Narrative Explanation of the Visual Representation
The theory of comfort by Katharine Kolcaba describes comfort as a fundamental need for relaxation, ease, or transcendence for all people from stressful health care situations. Aksoy Derya & Pasinlioğlu (2017) argue that patient comfort occurs in three ways: relaxation, convenience, and transcendence, with the argument that consolation may improve patient, family, and nursing health care behavior. Nursing caregivers have the duty to identify patients’ and their families’ needs. These conditions are changed by intervening factors that the nurses do not influence. With these principles in mind, nurses create a comfort care plan to improve comfort by evaluating essential solace. When the patient or family satisfaction increases, they may participate in health-seeking activities more thoroughly, consciously, or subconsciously. In their lives, caregivers incorporate spirituality, self-care, and self-responsibility. This initiative also leads the nurse to a deeper understanding of the interconnections among themselves, others, nature, spirit, and the global community.
In the Comfort Principle, healthcare consumers are viewed as persons, relatives, institutions, and healthcare-related societies. The atmosphere is any factor that can be exploited by a health care professor or a loved person to maximize satisfaction in the patient, family, or institutional environment. The model defines nursing as a process in which patients’ comfort needs will be estimated and suitable nursing care plans created and enforced. Also, it defines patient consolation after treatment plans have been implemented (Aksoy Derya & Pasinlioğlu, 2017). Other than carefully considering the comfort requirements, nursing involves the conception of solace steps to satisfy these needs. Evaluation can be objective, for example, to observe healing wounds, or subjective, to ask the patient if he or she is at ease. The nurse’s job is to determine the patient’s comfort needs and establish a nursing plan to fulfill these needs. With the consolation of a patient shifting, the interventions of the nurse often change. This approach allows nurses to ensure their patients receive adequate treatment and comfort. If one has warmth, physically and psychologically, they may feel better, helping to heal.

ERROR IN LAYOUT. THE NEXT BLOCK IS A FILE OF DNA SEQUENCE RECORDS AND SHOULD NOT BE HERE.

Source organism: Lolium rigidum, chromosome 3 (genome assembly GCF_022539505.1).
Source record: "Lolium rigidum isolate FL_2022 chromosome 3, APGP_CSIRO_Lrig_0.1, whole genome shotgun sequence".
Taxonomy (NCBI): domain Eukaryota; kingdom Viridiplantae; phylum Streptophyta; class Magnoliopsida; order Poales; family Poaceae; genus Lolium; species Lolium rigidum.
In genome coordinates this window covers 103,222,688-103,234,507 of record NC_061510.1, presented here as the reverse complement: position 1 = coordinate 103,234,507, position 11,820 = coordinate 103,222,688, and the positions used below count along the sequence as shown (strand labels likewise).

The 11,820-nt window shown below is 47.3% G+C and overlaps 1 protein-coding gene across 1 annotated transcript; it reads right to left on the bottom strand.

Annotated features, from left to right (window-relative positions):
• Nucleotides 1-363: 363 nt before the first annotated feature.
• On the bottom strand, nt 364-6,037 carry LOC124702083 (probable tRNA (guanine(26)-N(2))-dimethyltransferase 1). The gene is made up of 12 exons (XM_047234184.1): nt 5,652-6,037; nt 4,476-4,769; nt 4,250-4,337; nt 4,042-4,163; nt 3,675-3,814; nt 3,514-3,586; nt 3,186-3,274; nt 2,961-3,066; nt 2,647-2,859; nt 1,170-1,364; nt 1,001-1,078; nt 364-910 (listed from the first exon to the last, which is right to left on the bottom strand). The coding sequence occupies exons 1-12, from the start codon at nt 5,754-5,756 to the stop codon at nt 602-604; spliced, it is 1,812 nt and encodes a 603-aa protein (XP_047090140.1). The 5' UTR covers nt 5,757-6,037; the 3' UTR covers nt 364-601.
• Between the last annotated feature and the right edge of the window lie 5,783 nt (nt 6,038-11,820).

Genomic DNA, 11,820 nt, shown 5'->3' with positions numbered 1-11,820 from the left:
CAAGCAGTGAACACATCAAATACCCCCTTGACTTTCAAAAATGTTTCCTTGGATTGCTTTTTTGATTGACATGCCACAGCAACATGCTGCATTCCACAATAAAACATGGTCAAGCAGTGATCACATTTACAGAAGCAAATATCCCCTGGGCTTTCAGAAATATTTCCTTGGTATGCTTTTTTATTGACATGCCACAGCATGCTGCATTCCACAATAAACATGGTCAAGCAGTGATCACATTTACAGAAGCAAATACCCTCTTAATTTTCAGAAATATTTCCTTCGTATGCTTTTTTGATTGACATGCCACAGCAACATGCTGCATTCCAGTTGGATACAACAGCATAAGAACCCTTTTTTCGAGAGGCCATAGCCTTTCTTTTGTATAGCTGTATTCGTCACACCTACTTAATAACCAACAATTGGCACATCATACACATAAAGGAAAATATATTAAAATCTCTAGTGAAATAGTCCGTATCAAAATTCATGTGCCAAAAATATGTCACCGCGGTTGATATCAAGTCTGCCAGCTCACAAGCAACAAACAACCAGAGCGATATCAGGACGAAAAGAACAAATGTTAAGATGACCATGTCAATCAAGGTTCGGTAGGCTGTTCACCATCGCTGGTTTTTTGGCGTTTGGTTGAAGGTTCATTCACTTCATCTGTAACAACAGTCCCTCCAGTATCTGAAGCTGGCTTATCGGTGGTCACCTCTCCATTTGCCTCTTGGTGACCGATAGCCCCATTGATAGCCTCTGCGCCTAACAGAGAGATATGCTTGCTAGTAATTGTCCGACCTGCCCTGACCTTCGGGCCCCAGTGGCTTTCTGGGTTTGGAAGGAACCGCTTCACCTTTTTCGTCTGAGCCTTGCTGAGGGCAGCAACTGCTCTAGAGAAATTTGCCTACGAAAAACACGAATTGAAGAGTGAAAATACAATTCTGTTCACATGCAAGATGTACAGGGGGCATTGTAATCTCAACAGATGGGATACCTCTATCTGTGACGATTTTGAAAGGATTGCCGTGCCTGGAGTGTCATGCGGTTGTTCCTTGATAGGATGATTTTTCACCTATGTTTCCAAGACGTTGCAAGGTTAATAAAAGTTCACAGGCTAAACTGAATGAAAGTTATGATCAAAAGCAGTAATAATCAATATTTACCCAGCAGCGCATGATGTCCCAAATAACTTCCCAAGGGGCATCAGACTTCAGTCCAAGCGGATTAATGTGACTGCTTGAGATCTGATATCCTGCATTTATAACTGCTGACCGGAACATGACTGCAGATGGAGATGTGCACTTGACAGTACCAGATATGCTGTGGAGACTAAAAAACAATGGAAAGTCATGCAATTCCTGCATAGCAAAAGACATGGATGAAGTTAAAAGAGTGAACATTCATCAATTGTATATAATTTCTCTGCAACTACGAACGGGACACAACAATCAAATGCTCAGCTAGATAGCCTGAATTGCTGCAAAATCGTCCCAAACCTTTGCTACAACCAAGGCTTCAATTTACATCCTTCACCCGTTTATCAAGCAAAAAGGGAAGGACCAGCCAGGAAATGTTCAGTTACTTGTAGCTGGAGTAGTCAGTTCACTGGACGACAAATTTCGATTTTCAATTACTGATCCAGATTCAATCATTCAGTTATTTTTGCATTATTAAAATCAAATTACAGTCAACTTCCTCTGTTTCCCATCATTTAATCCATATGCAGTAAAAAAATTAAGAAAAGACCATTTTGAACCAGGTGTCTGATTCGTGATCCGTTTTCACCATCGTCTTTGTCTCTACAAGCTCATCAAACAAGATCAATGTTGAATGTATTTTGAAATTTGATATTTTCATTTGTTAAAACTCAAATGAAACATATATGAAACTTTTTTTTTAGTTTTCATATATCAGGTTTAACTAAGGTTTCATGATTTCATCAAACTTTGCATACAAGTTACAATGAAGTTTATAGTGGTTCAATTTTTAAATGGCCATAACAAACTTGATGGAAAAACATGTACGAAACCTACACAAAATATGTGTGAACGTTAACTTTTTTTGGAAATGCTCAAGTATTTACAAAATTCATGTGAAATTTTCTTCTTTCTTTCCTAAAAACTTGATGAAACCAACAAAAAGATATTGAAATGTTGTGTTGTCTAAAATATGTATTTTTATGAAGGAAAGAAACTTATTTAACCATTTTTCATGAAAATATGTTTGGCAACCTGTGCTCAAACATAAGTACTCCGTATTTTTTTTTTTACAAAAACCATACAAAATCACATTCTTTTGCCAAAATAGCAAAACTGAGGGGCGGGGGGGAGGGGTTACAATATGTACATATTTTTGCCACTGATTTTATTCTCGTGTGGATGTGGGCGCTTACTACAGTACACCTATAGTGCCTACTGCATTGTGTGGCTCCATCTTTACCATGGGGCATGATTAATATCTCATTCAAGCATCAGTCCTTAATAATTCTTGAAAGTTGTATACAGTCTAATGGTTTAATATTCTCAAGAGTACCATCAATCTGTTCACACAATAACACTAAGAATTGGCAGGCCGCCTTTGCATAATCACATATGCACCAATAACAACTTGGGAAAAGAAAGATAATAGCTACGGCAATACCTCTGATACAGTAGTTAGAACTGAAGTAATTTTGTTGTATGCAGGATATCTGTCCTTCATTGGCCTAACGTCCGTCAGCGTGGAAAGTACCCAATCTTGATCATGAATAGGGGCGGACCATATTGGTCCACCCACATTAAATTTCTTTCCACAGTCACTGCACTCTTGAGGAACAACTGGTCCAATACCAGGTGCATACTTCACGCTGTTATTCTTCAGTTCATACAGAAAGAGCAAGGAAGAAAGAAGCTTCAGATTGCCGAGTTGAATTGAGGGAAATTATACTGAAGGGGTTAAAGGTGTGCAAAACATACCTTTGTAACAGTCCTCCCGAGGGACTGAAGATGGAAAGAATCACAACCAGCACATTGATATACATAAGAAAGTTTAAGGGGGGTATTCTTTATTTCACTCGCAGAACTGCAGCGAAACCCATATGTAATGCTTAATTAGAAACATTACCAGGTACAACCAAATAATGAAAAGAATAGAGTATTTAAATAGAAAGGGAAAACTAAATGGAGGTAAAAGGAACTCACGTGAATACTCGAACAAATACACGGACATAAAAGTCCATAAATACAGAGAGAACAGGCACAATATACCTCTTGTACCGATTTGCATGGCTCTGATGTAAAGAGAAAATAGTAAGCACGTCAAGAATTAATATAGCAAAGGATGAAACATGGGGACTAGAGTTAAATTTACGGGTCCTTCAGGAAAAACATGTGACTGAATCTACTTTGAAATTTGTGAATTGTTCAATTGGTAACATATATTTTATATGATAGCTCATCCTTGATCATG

Although nursing scholars argue that theory and practical studies are the nursing field’s cornerstones, some nursing practitioners struggle to carry out evidence-based interventions and ensure that these three cornerstones are reciprocal and cyclical. When a nursing practitioner prescribes care for a patient substantiated by scientific studies, she applies evidence-based methods. Often nurses pursue an experimental analysis contrasting the success of a procedure with an untreated control group (Saleh, 2018). Unfortunately, a lack of resources to conduct research studies for the various nursing alternatives can help better the comfort and swift recovery of the ailing patients. Additionally, the unavailability of adequate funds undermines the implementation of the specific recommendations. Also, ignorance about the comfort model’s significance in promoting patient care contributes to the undesirable nursing outcome. For instance, poor relationship between clients and health professionals has seen the caregivers implement approaches that expose the service consumers to either delayed recovery or secondary effects.
The entrusted nursing stakeholders need to invest in research studies about the relationships between the three aspects before making any decision that might harm the patients. For instance, Aksoy Derya and Pasinlioğlu (2017) claim that the professionals should involve all the stakeholders, including the patients and their family members, to suggest the best evidence-based recommendations to boost the professionals’ dream of promoting patients’ swift recoveries and sustainable society.
Aksoy Derya, Y., & Pasinlioğlu, T. (2017). The effect of nursing care based on comfort theory on women’s postpartum comfort levels after caesarean sections. International Journal of Nursing Knowledge, 28(3), 138-144.
Saleh, U. S. (2018). Theory guided practice in nursing. Journal of Nursing Research and Practice, 2(1), 18.